Viral pathogens significantly affect pear growth and reduce annual production across the world. This study aimed to examine whether conventional virus elimination methods, including thermotherapy (0, 7, 14 and 21 d at 38 °C), meristem culture (less than 0.2 mm, between 0.2 to 0.7 mm and larger than 0.7 mm) and adventitious shoot regeneration from leaf explants can lead to virus-free pear seedlings when compared to chemotherapy (sodium nitroprusside (SNP); 0, 10, 17, 25, 50 and 70 μM). Five pear cultivars (“Abate Fetel”, “Beiruti”, “Dargazi”, “Coscia” and “Louise Bonne”) were investigated to check if those treatments are capable of eliminating three key viruses in pear, namely Apple chlorotic leaf spot virus (ACLSV), Apple stem pitting virus (ASPV) and Apple stem grooving virus (ASGV). The plant’s infection to the viruses was examined using reverse transcription polymerase chain reaction (RT-PCR), followed by applying the treatments, meristem culture and in vitro cultivation. Results surprisingly showed a direct relationship between an increase in duration of thermotherapy and virus elimination. Moreover, it was shown that small size of the cultivated meristem increased the rate of virus elimination, even though the responses were different in terms of the cultivars and viruses. Shoot regeneration had very low efficiency in leaf explants as it could only eliminate ASPV from pear explants. Interestingly, the experiment demonstrated that nitric oxide treatments were more effective in virus elimination than the other treatments. A year later, samples that were diagnosed virus-free were proliferated, rooted and transferred into pots to be used for later propagation and establishment of a mother orchard.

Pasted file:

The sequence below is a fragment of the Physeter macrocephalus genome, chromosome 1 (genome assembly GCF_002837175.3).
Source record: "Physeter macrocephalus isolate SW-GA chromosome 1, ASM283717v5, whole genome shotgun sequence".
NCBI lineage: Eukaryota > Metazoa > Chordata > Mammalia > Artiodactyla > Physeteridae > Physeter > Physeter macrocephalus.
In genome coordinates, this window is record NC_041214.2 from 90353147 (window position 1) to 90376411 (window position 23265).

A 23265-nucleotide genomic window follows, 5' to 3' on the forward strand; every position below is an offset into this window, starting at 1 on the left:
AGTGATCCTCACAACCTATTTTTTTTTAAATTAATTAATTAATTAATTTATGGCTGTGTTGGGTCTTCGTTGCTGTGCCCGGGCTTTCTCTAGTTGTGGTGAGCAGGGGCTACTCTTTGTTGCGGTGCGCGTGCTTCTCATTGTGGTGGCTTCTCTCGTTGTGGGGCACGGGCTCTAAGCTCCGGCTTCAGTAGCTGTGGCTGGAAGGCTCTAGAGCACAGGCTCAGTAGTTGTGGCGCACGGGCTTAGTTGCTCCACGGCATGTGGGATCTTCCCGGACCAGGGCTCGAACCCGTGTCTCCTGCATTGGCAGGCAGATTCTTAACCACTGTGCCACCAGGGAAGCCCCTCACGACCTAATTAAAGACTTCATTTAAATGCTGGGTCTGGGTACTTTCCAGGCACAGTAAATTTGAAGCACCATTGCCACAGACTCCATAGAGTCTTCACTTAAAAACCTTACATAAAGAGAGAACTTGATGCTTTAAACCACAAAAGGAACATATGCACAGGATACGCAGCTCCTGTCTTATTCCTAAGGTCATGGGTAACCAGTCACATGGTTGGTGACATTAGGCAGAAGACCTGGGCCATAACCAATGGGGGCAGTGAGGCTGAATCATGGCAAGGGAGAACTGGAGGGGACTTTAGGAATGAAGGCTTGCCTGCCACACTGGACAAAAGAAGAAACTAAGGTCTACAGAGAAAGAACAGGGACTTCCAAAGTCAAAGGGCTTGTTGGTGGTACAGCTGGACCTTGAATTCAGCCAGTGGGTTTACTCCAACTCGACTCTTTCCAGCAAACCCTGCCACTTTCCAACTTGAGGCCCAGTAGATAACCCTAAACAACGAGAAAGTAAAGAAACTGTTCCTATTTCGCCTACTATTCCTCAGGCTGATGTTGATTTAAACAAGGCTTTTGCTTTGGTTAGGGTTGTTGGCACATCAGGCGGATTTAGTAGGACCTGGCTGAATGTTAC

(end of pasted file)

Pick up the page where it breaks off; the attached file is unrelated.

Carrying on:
- Apple chlorotic leaf spot virus
- Apple stem pitting virus
- Apple stem grooving virus
- Sodium nitroprusside